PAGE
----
Remmelin’s Anatomical ‘Flap’ Book.

9017106590_1b90ae6b34_oThis volume is a rare edition in Dutch of the greatest of the anatomical ‘flap’ books.
The work features three full-page plates with dozens of detailed anatomical illustrations superimposed so that lifting the layers shows the anatomy as it would appear during dissection.
Although flaps had been used in printing before, Remmelin was the first to use them on this scale.
Eight prints of the plates were produced then cut apart and pasted together to form the layers. The first authorized edition was printed in Latin in 1619 with the title Catoptrum Microcosmicum.
The plates were printed in 1613, and the text without the plates was printed the following year, both without the consent of the author.
Although Remmelin’s work was very popular and went through a number of editions, the format of the flaps was very delicate and not practical for the dissection room.
Copies such as this one with all of the flaps intact are very rare. (Text from the NLM website)
Read more via Remmelin’s Anatomical ‘Flap’ Book (1667) | The Public Domain Review.

Ferris Wheel at Scheveningen Pier.

by​ Kevin Clln
Last year I moved to The Hague, Netherlands and I was immediately amazed by the pier in the Beach Resort of Scheveningen, which is the location of the only Ferris Wheel built over the water in Europe.
It became one of my favorite locations for my Project #thebeautythehague, where I showcase pictures of the city.

Especially in the winter or during bad weather I love to be on the beach, because you will be mostly alone and will feel the wrath of the nature on you.
More info: coellnerphotography.com | Instagram
Source: I Live Close To The Only Ferris Wheel Over The Water In Europe… And It’s Amazing | Bored Panda

Windmills in the Fog by Albert Dros.

Photographer Albert Dros woke up early in the morning to shoot the incredible windmills’ village of Zaanse Schans.
He has created then a beautiful, fairy and surreal atmosphere looking like a scene from a Grimm brother’s novel.
This partiular village, which is usually full of tourists, unveils a romantic ambiance in the fog at 5.00 am in the morning.
Source: Dutch Windmills in the Fog – Fubiz Media

Magic of the Forests.

These photos were all taken in the Netherlands by albertdros.com. Zig Zag Zig Zag Curvy roads between trees can create an amazing effect when using long lenses to photograph them.
The Netherlands is famous for the beautiful canals in Amsterdam, the tulips and of course the windmills. The Netherlands also has some beautiful forests that you can get lost in for hours.
Forests are something different than normal landscapes. Especially for photographers, forests offer tons of different compositions even in a very small area because of the different lining and shapes of the trees.

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Also, they always look different with different light. These last few days have been very misty in my country.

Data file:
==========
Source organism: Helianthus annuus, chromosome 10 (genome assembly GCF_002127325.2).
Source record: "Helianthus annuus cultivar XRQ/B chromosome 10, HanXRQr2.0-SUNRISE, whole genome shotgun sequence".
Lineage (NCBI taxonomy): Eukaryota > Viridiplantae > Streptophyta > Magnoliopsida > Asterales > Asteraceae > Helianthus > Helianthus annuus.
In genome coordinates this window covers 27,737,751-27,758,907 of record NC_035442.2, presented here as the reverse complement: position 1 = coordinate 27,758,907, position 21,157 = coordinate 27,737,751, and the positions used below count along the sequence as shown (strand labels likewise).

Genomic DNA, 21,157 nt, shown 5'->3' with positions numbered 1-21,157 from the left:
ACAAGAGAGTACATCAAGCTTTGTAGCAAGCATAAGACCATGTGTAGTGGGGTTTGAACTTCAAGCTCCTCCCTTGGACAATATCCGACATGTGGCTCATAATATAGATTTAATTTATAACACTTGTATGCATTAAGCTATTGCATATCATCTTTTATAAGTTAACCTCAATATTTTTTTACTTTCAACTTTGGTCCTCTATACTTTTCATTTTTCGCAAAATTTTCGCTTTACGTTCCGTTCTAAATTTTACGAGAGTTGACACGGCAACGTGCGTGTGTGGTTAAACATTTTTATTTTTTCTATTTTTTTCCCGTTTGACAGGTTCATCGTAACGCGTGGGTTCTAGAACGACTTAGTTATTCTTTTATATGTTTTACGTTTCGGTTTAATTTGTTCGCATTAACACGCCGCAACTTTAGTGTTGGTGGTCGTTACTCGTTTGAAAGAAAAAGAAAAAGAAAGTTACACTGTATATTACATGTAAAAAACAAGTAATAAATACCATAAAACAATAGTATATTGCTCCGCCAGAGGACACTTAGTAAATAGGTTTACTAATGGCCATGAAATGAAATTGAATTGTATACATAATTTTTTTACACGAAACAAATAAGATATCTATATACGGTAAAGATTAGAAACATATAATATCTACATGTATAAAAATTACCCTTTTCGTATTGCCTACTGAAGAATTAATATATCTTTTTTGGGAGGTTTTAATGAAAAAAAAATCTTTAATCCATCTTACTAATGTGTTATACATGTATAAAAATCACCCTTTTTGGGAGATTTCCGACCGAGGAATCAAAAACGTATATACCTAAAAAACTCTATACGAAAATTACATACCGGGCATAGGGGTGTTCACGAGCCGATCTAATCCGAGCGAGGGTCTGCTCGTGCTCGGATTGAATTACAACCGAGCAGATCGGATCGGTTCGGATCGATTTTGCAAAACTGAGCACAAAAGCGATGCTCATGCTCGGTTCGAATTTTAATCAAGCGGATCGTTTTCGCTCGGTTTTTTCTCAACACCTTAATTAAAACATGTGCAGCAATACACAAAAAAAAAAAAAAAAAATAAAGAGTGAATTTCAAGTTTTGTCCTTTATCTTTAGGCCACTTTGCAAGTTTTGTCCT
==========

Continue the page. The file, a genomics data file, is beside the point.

All the people around me are complaining about it being ‘grey’ and depressing. I always tell them: ‘Take a stroll around your local forest, you’ll be amazed by the beautiful atmosphere.’ Because that’s where forests become magical: when there is fog separating the trees from each other it’s like walking in a fairytale.
But in any condition, forests always offer a great sense of peace and are relaxing to walk around in. Of course forests look very different from season to season but there is almost always something beautiful to see.

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In summer the forests are nice and green. My favourite time is autumn when the trees start to get all kinds of colour. But I love winter too. When the leaves fell of the trees, all that’s left is the distinct shapes of the tree branches, often creating magical or spooky atmospheres.
It doesn’t matter how the light is. But sometimes, I’d like to forget about photographing and just enjoy the beautiful silence the forests offer. I can recommend it to everyone that has forests, small or big, around them.
Take some time to walk around for an hour or two. It’s extremely relaxing and a great stress reliever too!
See more images via 10+ Photos That Reveal The Magic Of Dutch Forests | Bored Panda

Lion Rescue in Europe,

The 13-year-old lion Zhaku looks out from inside a transportation cage being loaded into a truck by the animal-welfare association Four Paws at Tirana Zoo in Albania in May, 2019, as part of a transfer, along with two other lions, to the Felida Big Cat Center in the Netherlands.
The three lions, rescued by Four Paws in October from a zoo where they were kept in deplorable conditions, were transported to the Netherlands, where they will be placed in an establishment imitating their natural habitat.
Image Credit: Photograph by Gent Shkullaku / AFP / Getty
Source: Photos of the Week: Lion Rescue, Chihuahua Run, Allosaur Debut – The Atlantic

The Van Gogh Bicycle Path, Eindhoven.

imageContributor: Thom101